The U.S-Russia agreement to slash nuclear arsenals announced last week represents real progress in controlling the most fearsome weapons on the planet, not least because it ensures continued mandatory inspections of Russian weapons following last December's expiration of the previous treaty.
Both sides will have to give up something. The new 10-year accord requires reductions in deployed strategic warheads to 1,550 from the 2,200 now allowed, a 30 percent cutback. Launchers -- that is, missiles and bombers -- would be reduced by half, from 1,600 to 800.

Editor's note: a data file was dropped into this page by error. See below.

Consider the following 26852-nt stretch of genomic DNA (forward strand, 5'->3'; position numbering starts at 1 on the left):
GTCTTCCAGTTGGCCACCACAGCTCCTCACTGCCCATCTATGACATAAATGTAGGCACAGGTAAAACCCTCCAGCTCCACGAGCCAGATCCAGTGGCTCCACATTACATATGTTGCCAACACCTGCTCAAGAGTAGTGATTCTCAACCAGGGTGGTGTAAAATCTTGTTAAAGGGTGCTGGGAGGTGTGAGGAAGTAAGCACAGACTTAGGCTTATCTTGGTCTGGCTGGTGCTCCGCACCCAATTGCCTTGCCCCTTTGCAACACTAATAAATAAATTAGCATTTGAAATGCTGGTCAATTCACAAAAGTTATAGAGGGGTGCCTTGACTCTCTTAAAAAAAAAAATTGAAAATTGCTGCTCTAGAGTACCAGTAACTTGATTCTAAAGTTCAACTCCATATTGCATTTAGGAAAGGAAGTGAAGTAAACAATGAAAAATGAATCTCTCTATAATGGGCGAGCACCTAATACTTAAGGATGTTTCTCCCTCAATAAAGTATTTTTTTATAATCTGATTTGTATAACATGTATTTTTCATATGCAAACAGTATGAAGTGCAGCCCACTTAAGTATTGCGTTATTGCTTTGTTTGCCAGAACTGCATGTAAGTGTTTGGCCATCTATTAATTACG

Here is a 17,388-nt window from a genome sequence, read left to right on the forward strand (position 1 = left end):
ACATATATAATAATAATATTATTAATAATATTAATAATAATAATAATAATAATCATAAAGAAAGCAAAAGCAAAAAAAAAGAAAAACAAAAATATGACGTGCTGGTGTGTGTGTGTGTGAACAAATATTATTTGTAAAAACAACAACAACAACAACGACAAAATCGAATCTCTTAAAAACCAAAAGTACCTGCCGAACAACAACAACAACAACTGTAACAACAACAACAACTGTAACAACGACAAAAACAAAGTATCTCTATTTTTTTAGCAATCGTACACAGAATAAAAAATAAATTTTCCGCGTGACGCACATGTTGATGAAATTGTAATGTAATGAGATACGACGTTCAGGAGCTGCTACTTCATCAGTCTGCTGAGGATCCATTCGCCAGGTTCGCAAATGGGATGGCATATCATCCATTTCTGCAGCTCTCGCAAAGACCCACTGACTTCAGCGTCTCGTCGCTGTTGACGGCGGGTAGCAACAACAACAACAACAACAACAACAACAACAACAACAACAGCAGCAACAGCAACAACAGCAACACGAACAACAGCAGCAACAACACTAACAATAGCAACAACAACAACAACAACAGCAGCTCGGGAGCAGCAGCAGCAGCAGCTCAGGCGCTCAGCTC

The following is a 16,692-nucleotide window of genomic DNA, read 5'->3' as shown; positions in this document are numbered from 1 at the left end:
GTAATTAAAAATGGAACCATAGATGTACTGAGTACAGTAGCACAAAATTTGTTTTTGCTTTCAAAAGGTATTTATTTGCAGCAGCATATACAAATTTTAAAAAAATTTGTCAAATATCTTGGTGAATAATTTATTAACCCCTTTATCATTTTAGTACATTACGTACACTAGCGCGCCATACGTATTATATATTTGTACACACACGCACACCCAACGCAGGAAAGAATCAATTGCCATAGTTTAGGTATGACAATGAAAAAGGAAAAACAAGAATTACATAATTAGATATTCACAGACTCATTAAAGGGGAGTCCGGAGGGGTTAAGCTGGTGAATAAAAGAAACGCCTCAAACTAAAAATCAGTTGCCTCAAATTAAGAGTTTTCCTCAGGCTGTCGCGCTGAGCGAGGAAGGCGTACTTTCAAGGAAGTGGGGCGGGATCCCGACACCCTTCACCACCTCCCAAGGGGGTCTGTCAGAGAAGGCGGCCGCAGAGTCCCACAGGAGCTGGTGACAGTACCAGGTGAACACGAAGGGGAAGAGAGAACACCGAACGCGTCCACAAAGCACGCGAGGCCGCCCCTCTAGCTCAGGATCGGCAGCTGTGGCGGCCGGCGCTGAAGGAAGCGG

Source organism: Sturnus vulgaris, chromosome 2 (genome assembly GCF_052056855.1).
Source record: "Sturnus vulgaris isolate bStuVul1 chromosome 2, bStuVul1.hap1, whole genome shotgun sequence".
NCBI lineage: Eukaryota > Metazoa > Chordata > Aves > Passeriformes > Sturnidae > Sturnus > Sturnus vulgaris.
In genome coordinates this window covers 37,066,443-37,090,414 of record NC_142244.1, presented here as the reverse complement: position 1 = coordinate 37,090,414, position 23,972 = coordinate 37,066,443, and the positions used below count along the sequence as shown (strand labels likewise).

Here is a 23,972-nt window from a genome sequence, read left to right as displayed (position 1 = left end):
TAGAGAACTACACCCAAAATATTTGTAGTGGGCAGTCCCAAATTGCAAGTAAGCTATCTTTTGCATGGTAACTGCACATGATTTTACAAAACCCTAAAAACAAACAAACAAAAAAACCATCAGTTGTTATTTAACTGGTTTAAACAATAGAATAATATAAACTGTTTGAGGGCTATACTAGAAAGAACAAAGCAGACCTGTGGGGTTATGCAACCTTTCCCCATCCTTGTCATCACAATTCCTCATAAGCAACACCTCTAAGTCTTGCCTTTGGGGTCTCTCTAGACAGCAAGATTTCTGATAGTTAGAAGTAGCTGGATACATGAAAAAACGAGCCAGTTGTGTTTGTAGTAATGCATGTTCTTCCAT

This overall decrease in nuclear weapons and delivery capability is a significant contribution to arms reduction, a U.S. foreign policy goal of both Republican and Democratic presidents. That's only part of the story, though.
The bigger goals are nuclear nonproliferation -- stopping the nuclear arms race from spreading to more countries -- and keeping weapons of mass destruction out of the hands of terrorists. No progress can be expected in these areas -- including the urgent matter of stopping Iran's nuclear-weapons program -- unless other nations are convinced that countries in control of the largest nuclear arsenals in the world are committed to reducing their own inventories.
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